With all the emotional intelligence of a non-pet-lover, I hollered, “Hey, Daughter. Come look at this. Your fish died.” I thought she’d be curious, as I was, about why the fish was dead at the bottom of the bowl instead of floating at the top like expected.

Husband, standing next to me, swung to stare at me with his mouth agape.

“What?” I asked.

He opened his mouth to try to explain to his heartless wife just how inappropriate her reaction was, but before he could get the words out I began to understand my error. The wailing from the other room reminded me that I’m the exception to the rule. The wailing continued long enough for me to feel truly terrible. While I am missing the pet love gene, I do love my kids and hate to cause them pain. In fact, I love them so much that when I asked Daughter what would make her feel better and she said, “A cat” I gave it serious consideration for almost two whole minutes.

Wordy Wednesday

WORDY: using or containing many (usually too many) words

I embrace Wednesdays in my own way. In lieu of a photo, I offer you this random collection of other people’s words that impacted me this week as well as a handful of new words I added to my vocabulary.

Other People’s Words

This week, I’m reading Refuge: An Unnatural History of Family and Place by Terry Tempest Williams. Her writing is poetic and insightful. Here’s just one example of a passage I loved:

…denial lies. It protects us from the potency of a truth we cannot yet bear to accept. It takes our hands and leads us to places of comfort. Denial flourishes in the familiar. It seduces us with our own desires and cleverly constructs walls around us to keep us safe….

Ever since I read Dani Shapiro’s Still Writing, I’ve been returning again and again to this passage:

…We do not write out of the incoherent flame. Nor do we write out of the smoke. We wait until the ash is cool. It contains much of the matter within it that caused the flame, the smoke. Only now we can touch it. We can stick our finger into it. We can mold it at will. Now we can observe it. Now it is ours…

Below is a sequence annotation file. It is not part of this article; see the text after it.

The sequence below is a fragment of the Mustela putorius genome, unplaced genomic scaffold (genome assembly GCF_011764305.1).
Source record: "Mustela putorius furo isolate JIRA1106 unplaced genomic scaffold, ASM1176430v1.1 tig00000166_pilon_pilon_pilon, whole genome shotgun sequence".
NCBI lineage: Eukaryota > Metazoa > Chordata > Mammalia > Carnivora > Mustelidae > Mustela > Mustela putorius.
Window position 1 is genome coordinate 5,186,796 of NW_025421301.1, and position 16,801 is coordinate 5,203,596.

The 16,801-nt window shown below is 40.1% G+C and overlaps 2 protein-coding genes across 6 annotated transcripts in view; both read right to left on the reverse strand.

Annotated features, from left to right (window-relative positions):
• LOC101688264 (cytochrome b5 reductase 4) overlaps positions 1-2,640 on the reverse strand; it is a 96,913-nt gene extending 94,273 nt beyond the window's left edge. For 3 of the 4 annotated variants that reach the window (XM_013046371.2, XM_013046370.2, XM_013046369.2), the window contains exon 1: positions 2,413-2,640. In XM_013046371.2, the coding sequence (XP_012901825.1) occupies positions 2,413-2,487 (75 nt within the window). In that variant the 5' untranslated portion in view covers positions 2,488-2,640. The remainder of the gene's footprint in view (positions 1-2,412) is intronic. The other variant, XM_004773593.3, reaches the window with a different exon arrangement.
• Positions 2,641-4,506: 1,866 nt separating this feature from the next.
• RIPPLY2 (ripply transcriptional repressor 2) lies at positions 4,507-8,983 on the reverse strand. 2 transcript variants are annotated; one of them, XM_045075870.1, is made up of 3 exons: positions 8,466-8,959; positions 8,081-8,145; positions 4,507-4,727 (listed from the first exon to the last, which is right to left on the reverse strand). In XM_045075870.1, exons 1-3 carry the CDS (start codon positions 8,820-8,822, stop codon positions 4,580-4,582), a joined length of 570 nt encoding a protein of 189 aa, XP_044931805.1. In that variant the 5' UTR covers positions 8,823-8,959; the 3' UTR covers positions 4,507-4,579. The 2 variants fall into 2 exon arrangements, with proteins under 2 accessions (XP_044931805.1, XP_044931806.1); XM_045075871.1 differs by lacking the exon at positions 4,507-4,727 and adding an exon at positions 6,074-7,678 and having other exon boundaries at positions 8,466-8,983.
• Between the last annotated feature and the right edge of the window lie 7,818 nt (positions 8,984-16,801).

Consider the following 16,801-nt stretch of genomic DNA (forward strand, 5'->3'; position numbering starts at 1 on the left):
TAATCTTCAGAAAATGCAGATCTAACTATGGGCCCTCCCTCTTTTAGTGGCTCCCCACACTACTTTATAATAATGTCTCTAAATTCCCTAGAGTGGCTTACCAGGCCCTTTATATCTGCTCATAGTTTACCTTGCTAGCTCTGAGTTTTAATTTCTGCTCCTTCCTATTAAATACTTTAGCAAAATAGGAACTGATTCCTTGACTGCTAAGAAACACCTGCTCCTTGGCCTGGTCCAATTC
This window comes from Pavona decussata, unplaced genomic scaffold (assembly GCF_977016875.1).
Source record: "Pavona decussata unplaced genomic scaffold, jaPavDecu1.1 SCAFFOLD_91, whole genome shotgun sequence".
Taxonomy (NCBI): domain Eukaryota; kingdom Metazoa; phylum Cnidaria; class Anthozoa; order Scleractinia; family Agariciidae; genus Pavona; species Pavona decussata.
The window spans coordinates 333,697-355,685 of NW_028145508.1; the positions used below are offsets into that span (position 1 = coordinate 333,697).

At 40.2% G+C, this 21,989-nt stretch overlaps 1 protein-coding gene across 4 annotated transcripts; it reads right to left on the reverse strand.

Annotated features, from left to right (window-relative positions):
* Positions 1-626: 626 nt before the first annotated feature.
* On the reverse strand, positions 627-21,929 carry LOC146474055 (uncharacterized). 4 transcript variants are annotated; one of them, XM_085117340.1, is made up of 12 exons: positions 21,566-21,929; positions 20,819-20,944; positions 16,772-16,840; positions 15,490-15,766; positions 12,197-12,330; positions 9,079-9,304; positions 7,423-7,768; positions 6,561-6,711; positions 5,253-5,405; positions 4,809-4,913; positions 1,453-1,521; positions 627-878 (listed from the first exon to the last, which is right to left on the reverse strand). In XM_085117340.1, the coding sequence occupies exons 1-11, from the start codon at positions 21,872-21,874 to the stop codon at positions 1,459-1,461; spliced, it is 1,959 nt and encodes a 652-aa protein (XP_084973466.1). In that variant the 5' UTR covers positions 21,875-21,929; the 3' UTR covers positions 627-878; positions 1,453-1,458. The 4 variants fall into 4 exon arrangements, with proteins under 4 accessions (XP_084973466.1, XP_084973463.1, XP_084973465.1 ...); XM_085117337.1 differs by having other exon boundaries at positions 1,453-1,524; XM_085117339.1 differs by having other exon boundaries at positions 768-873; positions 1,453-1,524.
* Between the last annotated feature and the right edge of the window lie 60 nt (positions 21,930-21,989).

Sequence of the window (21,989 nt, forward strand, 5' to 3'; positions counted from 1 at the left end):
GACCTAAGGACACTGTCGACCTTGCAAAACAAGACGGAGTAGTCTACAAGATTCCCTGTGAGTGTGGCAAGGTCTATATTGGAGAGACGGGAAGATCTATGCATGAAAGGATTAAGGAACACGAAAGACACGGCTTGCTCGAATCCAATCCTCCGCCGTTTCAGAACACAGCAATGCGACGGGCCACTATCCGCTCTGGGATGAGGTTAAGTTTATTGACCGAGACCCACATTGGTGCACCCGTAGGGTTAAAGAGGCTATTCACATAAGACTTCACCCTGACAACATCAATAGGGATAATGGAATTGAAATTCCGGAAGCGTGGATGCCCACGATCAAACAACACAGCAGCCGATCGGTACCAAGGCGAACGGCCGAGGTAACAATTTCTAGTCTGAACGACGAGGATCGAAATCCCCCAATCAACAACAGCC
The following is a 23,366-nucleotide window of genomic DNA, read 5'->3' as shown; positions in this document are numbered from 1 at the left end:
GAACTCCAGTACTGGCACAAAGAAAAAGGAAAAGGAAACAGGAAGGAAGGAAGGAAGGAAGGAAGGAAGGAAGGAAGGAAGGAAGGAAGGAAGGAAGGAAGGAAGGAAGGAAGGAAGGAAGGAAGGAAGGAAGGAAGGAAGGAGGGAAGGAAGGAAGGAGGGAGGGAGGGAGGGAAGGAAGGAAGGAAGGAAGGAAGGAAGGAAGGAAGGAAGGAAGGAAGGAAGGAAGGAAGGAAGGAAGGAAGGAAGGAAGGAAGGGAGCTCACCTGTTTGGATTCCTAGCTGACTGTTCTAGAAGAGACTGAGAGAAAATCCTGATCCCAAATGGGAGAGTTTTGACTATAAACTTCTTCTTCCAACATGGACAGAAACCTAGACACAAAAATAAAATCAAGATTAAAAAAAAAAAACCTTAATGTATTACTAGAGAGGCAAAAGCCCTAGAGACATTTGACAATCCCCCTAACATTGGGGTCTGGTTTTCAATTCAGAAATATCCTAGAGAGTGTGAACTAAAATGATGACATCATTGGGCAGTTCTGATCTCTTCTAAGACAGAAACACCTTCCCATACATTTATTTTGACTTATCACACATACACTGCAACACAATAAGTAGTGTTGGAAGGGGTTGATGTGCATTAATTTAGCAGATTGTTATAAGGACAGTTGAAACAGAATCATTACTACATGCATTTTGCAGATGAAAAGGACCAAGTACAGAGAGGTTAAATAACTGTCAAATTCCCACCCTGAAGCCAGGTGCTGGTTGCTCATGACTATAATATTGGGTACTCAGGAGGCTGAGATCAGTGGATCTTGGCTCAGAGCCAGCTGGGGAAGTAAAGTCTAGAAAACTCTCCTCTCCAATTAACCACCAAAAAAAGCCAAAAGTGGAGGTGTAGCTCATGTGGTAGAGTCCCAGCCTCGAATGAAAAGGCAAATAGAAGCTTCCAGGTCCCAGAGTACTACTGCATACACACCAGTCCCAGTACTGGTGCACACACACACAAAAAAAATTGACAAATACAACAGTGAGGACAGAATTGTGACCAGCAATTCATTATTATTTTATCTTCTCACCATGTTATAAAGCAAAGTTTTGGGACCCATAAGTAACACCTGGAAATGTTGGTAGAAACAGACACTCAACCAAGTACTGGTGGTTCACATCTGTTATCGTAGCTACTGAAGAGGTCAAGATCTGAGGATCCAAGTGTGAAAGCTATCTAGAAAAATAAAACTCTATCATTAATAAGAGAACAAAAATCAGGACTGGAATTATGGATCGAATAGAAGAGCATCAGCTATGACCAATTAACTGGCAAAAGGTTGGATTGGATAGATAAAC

Words I Had to Ask Webster About

  • Fey: marked by an otherworldly air or attitude
  • Precocial: capable of a high degree of independent activity from birth

January Reads

READ: to look at and understand the meaning of letters, words, symbols, etc.

Kitchen House

The Kitchen House by Kathleen Grissom

I highly recommend this page-turning story of the antebellum south told through the eyes of a white indentured servant and a black slave that captures the complexities of relationships in all their forms. It is a remarkable piece of historical fiction that will lodge a pit in your stomach. You will want to look away but won’t be able to.

state of wonderState of Wonder by Ann Patchett

In this work, Patchett creates the most vivid sense of place I’ve encountered in a novel. I could hear the buzzing insects of the Amazon. I felt the oppressive jungle heat despite reading this book in a drafty old house on a cold January day.  My nose wrinkled with the stench of snake on my skin and I fought back a gag as I watched the scalpel’s first cut. At its heart, this is an adventure story. Though it requires some overlooking of technical questions and forgiving of exaggerated character traits, it is an adventure story well told and the only one I’ve read that gave me mosquito bites.